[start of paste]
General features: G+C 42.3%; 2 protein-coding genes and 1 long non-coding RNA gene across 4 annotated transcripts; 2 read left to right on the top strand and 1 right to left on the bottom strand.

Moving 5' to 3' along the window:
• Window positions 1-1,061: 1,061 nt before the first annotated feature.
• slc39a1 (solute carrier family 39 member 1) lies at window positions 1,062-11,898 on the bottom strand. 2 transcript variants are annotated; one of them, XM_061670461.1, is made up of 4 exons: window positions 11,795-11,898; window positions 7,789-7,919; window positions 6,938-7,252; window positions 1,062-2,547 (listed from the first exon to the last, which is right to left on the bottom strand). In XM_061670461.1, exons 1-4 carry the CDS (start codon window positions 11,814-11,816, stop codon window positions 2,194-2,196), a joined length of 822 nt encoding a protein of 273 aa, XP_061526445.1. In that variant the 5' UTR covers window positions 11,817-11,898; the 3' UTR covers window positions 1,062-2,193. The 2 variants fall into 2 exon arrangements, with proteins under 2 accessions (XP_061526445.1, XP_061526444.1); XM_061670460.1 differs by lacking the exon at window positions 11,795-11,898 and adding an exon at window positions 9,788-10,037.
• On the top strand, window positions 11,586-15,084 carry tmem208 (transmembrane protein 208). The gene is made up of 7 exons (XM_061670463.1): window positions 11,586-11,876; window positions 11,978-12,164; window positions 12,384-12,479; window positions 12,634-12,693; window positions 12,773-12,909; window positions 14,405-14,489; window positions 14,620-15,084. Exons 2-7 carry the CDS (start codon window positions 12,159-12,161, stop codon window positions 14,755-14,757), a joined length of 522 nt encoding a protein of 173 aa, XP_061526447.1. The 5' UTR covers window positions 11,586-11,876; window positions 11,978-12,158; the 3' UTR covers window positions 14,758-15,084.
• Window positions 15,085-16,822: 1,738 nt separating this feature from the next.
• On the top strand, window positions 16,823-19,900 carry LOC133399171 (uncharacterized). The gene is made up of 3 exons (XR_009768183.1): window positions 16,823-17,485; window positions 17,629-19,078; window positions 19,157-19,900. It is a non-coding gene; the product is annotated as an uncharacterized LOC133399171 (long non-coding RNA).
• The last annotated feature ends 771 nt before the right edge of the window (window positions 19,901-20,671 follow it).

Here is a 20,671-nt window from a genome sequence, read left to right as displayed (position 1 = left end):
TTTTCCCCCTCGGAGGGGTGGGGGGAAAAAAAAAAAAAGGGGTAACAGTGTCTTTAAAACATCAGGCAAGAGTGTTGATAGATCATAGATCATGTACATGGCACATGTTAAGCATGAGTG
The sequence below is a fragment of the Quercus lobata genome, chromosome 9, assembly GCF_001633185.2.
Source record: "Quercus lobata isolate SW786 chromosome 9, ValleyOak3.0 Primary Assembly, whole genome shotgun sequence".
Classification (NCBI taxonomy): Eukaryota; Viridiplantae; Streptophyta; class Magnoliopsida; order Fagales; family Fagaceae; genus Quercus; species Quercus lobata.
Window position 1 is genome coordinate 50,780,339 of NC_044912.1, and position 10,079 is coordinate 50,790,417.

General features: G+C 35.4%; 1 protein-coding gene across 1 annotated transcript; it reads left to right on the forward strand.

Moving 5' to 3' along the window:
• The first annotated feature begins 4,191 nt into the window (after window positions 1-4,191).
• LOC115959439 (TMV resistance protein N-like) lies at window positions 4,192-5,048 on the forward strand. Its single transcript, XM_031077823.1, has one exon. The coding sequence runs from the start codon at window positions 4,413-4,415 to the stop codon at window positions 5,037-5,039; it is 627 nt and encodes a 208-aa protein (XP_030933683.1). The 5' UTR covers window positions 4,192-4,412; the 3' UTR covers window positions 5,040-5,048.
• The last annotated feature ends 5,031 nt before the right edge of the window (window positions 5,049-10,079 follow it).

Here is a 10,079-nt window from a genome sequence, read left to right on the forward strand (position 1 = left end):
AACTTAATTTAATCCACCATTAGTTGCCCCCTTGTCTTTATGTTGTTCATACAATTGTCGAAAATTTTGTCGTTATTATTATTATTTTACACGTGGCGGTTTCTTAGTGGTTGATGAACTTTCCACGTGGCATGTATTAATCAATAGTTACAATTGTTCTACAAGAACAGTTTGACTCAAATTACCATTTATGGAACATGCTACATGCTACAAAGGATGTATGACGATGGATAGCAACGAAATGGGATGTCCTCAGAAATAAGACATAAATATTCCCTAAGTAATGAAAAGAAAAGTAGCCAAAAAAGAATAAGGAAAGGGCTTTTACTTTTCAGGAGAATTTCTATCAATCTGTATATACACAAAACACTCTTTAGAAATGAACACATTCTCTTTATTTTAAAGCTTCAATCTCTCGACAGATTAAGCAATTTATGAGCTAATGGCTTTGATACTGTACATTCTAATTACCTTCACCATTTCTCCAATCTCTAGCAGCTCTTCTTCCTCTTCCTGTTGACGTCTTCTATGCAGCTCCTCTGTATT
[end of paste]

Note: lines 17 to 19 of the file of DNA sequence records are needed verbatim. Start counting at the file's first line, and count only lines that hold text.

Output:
• The first annotated feature begins 4,191 nt into the window (after window positions 1-4,191).
• LOC115959439 (TMV resistance protein N-like) lies at window positions 4,192-5,048 on the forward strand. Its single transcript, XM_031077823.1, has one exon. The coding sequence runs from the start codon at window positions 4,413-4,415 to the stop codon at window positions 5,037-5,039; it is 627 nt and encodes a 208-aa protein (XP_030933683.1). The 5' UTR covers window positions 4,192-4,412; the 3' UTR covers window positions 5,040-5,048.
• The last annotated feature ends 5,031 nt before the right edge of the window (window positions 5,049-10,079 follow it).